What does this new and emerging service economy mean to today’s enterprises and their technology investments? In this blogging series, I will discuss in more detail the challenges we see in topics such as the emerging enterprise ecosystem; the prosumer ecosystem; the changing B2B, B2C and B2E interfaces; mobility and flexible employment patterns; and the evolution of new enterprise information security models – all with a slight bias toward the business and technology strategy implications involved in building Enterprise 3.0.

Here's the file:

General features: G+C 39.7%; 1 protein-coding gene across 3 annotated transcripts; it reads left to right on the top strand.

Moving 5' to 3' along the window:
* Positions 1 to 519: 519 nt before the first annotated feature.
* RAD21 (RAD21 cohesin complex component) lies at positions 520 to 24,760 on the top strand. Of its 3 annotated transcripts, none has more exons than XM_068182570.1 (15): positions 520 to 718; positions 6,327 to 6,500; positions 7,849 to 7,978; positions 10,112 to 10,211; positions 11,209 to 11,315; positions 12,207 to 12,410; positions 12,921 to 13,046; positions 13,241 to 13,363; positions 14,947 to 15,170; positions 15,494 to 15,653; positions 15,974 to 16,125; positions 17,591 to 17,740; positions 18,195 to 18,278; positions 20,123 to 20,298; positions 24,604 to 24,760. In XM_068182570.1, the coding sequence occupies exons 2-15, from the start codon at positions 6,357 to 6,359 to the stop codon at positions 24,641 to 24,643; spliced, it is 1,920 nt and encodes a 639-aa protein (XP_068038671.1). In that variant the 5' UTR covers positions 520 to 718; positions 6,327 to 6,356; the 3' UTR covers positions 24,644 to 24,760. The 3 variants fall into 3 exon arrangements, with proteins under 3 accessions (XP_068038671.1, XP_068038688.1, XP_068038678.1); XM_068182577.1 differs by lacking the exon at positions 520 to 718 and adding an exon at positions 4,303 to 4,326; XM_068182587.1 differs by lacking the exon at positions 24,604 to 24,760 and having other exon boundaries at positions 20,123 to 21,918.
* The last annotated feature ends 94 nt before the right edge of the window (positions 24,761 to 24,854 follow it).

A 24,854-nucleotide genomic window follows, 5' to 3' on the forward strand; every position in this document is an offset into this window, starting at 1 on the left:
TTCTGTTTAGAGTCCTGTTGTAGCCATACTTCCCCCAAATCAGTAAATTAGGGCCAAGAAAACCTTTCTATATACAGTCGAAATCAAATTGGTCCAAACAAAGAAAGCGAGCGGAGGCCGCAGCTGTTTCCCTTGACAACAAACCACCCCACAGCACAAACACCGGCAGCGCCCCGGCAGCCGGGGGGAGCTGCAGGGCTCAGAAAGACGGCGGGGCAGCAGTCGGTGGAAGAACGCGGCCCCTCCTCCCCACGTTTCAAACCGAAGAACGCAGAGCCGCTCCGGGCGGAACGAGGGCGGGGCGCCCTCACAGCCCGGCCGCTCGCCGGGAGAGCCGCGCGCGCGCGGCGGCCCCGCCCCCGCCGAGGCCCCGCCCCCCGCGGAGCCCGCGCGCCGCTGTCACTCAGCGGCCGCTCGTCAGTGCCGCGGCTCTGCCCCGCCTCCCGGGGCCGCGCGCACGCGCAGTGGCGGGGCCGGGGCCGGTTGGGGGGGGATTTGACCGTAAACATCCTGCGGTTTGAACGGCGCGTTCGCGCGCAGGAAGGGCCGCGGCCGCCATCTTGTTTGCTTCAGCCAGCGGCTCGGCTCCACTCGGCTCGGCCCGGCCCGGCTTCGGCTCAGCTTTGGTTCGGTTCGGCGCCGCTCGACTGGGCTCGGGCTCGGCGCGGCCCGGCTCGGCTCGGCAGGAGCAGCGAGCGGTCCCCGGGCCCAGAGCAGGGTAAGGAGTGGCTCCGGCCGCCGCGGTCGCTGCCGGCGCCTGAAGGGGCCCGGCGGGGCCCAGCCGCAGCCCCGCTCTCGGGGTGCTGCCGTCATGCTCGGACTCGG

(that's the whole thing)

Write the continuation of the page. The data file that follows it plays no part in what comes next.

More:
More posts in the EU Single IT Services Market Series

Also by Cato Furum

Cato FurumCato Furum is General Western Europe Chief Technologist for HP Enterprise Services. He provides thought leadership, direction and guidance to HP’s clients on how technology can be used to enable breakthrough business innovation.